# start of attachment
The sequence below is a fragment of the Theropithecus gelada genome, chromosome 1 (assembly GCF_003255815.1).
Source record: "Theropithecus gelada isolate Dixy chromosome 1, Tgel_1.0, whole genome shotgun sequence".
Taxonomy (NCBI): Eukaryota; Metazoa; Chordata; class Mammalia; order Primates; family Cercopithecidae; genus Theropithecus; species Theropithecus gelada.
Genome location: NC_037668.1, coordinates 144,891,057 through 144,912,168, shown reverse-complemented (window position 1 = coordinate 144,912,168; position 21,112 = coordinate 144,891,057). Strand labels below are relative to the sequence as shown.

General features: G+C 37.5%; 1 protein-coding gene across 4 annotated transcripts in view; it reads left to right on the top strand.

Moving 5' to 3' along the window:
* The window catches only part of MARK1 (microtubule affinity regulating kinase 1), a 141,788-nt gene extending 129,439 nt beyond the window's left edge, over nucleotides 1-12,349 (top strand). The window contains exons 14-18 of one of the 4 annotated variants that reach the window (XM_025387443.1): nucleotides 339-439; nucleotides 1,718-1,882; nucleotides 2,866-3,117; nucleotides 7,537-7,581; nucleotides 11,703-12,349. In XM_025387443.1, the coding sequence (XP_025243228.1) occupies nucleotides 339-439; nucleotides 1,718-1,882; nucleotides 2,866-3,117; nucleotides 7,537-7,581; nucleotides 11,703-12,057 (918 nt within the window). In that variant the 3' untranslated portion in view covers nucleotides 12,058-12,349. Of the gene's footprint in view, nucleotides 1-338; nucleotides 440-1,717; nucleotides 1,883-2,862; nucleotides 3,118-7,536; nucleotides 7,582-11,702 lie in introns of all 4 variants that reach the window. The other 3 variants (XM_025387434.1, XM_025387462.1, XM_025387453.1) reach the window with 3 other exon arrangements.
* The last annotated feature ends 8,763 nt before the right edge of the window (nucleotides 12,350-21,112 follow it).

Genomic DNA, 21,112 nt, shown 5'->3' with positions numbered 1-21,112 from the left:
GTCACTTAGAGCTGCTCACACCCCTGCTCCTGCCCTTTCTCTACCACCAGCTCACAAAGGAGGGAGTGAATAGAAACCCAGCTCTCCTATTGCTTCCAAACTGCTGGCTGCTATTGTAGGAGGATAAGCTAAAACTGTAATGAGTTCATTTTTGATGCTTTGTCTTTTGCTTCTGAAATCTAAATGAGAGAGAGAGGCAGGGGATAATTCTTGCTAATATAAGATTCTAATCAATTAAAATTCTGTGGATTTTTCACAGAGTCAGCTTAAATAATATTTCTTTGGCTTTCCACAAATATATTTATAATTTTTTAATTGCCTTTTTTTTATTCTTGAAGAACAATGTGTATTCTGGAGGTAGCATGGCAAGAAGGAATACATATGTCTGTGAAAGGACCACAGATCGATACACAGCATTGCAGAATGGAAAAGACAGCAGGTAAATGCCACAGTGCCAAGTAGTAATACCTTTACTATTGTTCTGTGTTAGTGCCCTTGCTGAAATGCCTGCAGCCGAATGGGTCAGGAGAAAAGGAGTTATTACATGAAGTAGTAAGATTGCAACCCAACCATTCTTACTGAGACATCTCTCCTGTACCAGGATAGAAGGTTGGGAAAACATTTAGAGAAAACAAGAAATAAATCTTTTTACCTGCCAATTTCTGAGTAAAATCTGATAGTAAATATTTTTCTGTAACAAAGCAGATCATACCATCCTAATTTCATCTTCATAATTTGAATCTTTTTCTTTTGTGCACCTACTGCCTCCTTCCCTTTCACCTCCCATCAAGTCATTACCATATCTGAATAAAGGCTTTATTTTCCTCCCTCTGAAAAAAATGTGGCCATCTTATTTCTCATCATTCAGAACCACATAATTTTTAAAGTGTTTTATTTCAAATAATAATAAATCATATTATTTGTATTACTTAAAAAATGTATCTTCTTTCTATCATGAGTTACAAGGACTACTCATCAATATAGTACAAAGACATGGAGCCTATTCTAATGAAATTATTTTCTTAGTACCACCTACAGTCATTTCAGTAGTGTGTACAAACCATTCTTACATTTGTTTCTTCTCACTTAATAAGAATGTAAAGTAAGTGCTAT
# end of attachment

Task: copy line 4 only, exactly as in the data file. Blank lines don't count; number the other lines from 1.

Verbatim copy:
Genome location: NC_037668.1, coordinates 144,891,057 through 144,912,168, shown reverse-complemented (window position 1 = coordinate 144,912,168; position 21,112 = coordinate 144,891,057). Strand labels below are relative to the sequence as shown.